Did you place on the seat next to you or toss it out the door?? Big grin


User currently offlineAndz From South Africa, joined Feb 2004, 8416 posts, RR: 11
Reply 13, posted (6 years 7 months 1 week 4 days 13 hours ago) and read 3394 times:
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Quoting ADent (Reply 8):
What doors can be opened in flight?

I await the interesting answers....



After Monday and Tuesday even the calendar says WTF...
User currently offlineLHRjc From Netherlands, joined Apr 2006, 1964 posts, RR: 20
Reply 14, posted (6 years 7 months 1 week 4 days 13 hours ago) and read 3394 times:

Quoting Ushermittwoch (Thread starter):
Anybody have similar experiences?

Nope. However, if I had, I would have probably not thought to have said "Well at least we know it works..."... more like "What the **** do you you think you're doing?" Followed closely by pressing the call bell and alerting someone...

JC



"Our 319's are very reliable. They get fixed very quickly."
User currently offlineFlyf15 From , joined Dec 1969, posts, RR:
Reply 15, posted (6 years 7 months 1 week 4 days 13 hours ago) and read 3384 times:

About two months ago I opened one on the CRJ and ended up standing out on the wing. But, don't do this... I fly the plane and had an official reason to do so (although, its kind of a long story). They're a lot harder to take out than they are to put back in. Especially the cockpit overhead one... man that thing can be a pain.

User currently offlineKELPkid From United States of America, joined Nov 2005, 6265 posts, RR: 3
Reply 16, posted (6 years 7 months 1 week 4 days 13 hours ago) and read 3315 times:

Quoting ADent (Reply 8):
What doors can be opened in flight?



Quoting Andz (Reply 13):
I await the interesting answers....

I thought an AA flight attendant was killed at MIA a couple of years ago (or maybe it was a gate agent?) opening a door on a still-pressurized A300, and got blown out onto the tarmac (the plane was on the ground....).

EDIT: Here we go, from the NTSB database:

http://www.ntsb.gov/ntsb/brief.asp?ev_id=20001212X22314&key=1

[Edited 2007-09-12 21:11:45]


Celebrating the birth of KELPkidJR on August 5, 2009 :-)
User currently offlineBrick From United States of America, joined Aug 1999, 1575 posts, RR: 8
Reply 17, posted (6 years 7 months 1 week 4 days 13 hours ago) and read 3281 times:

I got to pull an overwing exit for a F-100 at an American Airlines maintenance facility where my parents worked quite a while ago. I must admit the 70 lbs door caught me by surprise. I was not expecting it to weight as much as it did. In an emergency however, I'm sure it would have feel like 7 lbs. Putting it back it was a snap...


A noble spirit embiggens the smallest man...
User currently offlineMarkHKG From United States of America, joined Dec 2005, 960 posts, RR: 2
Reply 18, posted (6 years 7 months 1 week 4 days 13 hours ago) and read 3273 times:

Quoting Ushermittwoch (Thread starter):
when the guy sitting infront of me pulled off the cover of the emergengy exit lever.

The "Slide Armed" light would have also illuminated if not already done so.

Quoting ADent (Reply 8):
What doors can be opened in flight?

The answer is NO, unless the cabin is de-pressurized.

Quoting KELPkid (Reply 16):
I thought an AA flight attendant was killed at MIA a couple of years ago (or maybe it was a gate agent?) opening a door on a still-pressurized A300, and got blown out onto the tarmac (the plane was on the ground....).

This is a unique situation as the door design did not incorporate a venting system (like those found on Boeing and Embraer aircraft). The cabin pressure differential was not large enough to totally impede door opening (as you would find in a cabin at 35,000 ft)...but it was just enough to make the door opening difficult allowing the door to burst open once the flight attendant finally managed to unhinge the door. This is actually the second death involving a A300 aircraft exit as reported to the NTSB.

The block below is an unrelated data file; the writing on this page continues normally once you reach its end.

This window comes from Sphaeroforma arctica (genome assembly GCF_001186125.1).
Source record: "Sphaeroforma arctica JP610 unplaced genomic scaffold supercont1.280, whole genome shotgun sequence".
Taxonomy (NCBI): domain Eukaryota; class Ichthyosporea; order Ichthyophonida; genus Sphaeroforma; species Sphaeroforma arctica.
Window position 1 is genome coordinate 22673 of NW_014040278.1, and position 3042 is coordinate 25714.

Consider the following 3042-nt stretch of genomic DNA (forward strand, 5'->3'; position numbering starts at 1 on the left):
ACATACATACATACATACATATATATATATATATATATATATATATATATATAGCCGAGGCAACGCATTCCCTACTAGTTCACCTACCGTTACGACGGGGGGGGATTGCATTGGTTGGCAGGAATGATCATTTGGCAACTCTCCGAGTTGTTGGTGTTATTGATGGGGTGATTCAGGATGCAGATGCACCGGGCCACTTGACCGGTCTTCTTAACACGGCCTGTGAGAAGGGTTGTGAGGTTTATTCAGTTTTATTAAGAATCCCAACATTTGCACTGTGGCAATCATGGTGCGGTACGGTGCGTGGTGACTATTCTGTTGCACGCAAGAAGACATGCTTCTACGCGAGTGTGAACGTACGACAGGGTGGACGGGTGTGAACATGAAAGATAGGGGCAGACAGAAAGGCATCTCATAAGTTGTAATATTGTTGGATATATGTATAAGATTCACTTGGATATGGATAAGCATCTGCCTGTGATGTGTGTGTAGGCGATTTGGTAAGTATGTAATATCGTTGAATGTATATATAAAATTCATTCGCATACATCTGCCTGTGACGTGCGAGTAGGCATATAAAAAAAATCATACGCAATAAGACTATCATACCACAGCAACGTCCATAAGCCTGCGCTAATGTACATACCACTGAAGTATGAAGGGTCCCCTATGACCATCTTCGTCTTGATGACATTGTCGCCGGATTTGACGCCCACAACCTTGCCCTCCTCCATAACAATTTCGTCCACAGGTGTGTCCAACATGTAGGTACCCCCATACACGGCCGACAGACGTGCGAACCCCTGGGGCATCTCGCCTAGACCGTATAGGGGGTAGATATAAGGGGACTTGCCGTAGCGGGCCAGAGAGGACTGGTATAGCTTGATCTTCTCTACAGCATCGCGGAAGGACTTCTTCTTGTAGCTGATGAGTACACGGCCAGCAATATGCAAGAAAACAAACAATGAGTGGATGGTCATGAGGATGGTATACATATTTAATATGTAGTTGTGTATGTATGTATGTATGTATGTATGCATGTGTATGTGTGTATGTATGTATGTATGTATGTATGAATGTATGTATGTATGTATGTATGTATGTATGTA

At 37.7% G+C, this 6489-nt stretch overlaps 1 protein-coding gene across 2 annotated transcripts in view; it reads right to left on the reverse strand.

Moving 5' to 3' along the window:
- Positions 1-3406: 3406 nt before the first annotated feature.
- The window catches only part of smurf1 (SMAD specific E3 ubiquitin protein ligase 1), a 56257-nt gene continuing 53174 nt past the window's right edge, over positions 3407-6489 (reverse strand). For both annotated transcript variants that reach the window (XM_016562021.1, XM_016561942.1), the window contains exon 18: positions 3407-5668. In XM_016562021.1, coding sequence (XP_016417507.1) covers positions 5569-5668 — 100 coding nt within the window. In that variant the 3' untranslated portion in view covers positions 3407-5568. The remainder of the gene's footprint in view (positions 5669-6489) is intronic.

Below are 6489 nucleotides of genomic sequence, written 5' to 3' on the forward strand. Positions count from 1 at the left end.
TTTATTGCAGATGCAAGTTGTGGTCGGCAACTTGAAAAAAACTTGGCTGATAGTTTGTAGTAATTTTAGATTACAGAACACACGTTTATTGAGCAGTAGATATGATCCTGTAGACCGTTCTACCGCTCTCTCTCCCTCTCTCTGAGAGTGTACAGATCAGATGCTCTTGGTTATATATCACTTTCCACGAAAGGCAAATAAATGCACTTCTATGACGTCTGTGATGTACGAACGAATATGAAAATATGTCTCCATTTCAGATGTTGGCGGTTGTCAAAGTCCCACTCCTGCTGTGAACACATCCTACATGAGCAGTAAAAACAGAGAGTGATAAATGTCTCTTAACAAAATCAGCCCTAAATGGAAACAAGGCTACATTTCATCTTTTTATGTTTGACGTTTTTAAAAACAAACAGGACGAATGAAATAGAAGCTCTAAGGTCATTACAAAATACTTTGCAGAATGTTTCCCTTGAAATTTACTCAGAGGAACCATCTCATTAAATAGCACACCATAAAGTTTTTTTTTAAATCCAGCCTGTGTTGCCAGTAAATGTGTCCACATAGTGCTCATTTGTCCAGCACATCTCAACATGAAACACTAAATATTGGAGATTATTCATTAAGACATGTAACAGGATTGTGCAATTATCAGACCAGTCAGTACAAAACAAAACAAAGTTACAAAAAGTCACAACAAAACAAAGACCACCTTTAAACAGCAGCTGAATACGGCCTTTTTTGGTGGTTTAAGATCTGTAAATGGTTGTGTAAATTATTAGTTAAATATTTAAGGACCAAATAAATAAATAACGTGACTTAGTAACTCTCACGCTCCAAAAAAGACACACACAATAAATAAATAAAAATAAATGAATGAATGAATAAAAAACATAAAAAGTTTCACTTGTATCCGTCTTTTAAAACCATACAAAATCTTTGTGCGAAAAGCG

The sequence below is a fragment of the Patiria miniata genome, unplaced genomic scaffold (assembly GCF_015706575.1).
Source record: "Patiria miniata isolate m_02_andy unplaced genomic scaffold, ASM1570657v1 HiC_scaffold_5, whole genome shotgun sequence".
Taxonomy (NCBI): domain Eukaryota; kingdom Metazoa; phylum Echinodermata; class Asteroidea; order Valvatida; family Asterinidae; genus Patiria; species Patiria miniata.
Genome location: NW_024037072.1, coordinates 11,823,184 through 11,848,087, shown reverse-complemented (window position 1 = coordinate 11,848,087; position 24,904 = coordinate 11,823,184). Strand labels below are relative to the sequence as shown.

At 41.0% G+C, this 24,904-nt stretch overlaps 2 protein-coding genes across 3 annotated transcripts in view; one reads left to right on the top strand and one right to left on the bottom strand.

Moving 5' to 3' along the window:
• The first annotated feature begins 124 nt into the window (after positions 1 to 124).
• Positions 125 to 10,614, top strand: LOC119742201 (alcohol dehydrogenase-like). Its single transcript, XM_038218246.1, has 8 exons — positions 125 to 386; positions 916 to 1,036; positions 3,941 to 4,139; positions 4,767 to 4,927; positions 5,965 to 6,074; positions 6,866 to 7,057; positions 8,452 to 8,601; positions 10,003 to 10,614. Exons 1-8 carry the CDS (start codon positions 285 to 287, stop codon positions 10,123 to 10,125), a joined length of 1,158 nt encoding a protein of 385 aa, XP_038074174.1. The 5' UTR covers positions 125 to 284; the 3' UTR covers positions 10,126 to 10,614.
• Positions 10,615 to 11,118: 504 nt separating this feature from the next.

What many passengers do not understand is how difficult and unwieldy a "plug type" overwing exit is. I have had a chance to open MD-80, B-737-CL and Gulfstream style plug type exits for training and manipulating them can be difficult. The new B737NG design is so much better.

Quoting Brick (Reply 17):
70 lbs

Most overwing exits are from 35-45 lbs in weight.

[Edited 2007-09-12 21:21:43]


Release your seat-belts and get out! Leave everything!
User currently offlineAloha73G From United States of America, joined Jul 2003, 2335 posts, RR: 4
Reply 19, posted (6 years 7 months 1 week 4 days 12 hours ago) and read 3211 times:

I got the honor of opening the armed forward passenger entry door (1L) on the 717 during F/A training at Hawaiian. All I have to say is that the slide inflates VERY VERY VERY fast.

Also have opened all the 717 and 767 doors in real life or in the mock-up room.

-Aloha!



Aloha Airlines - The Spirit Moves Us. Gone but NEVER Forgotten. Aloha, A Hui Hou!
User currently offlineAirfoilsguy From , joined Dec 1969, posts, RR:
Reply 20, posted (6 years 7 months 1 week 4 days 12 hours ago) and read 3135 times:

Quoting ADent (Reply 8):
What doors can be opened in flight?

Cockpit door, and the lav door.  Smile

Quoting UA772IAD (Reply 4):
I'm having trouble visualizing this one. Since when is the lever covered?





Video of door opening and slide deployment.



http://youtube.com/watch?v=RCFzEg-t_Bk

http://youtube.com/watch?v=F75gyPxoHh8


User currently offlineKstatepilot From United States of America, joined Mar 2007, 159 posts, RR: 0
Reply 21, posted (6 years 7 months 1 week 4 days 12 hours ago) and read 3116 times:

Quoting Flyf15 (Reply 15):
Especially the cockpit overhead one... man that thing can be a pain.

When we were doing door pulls, it took 2 mechanics to get it back in the slot of a CRJ-200. It was about 105 degrees out and we didn't have any air. When the mechanics came out they told the instructor he could start the APU. This was after 30 out of the 40 people had already pulled the doors.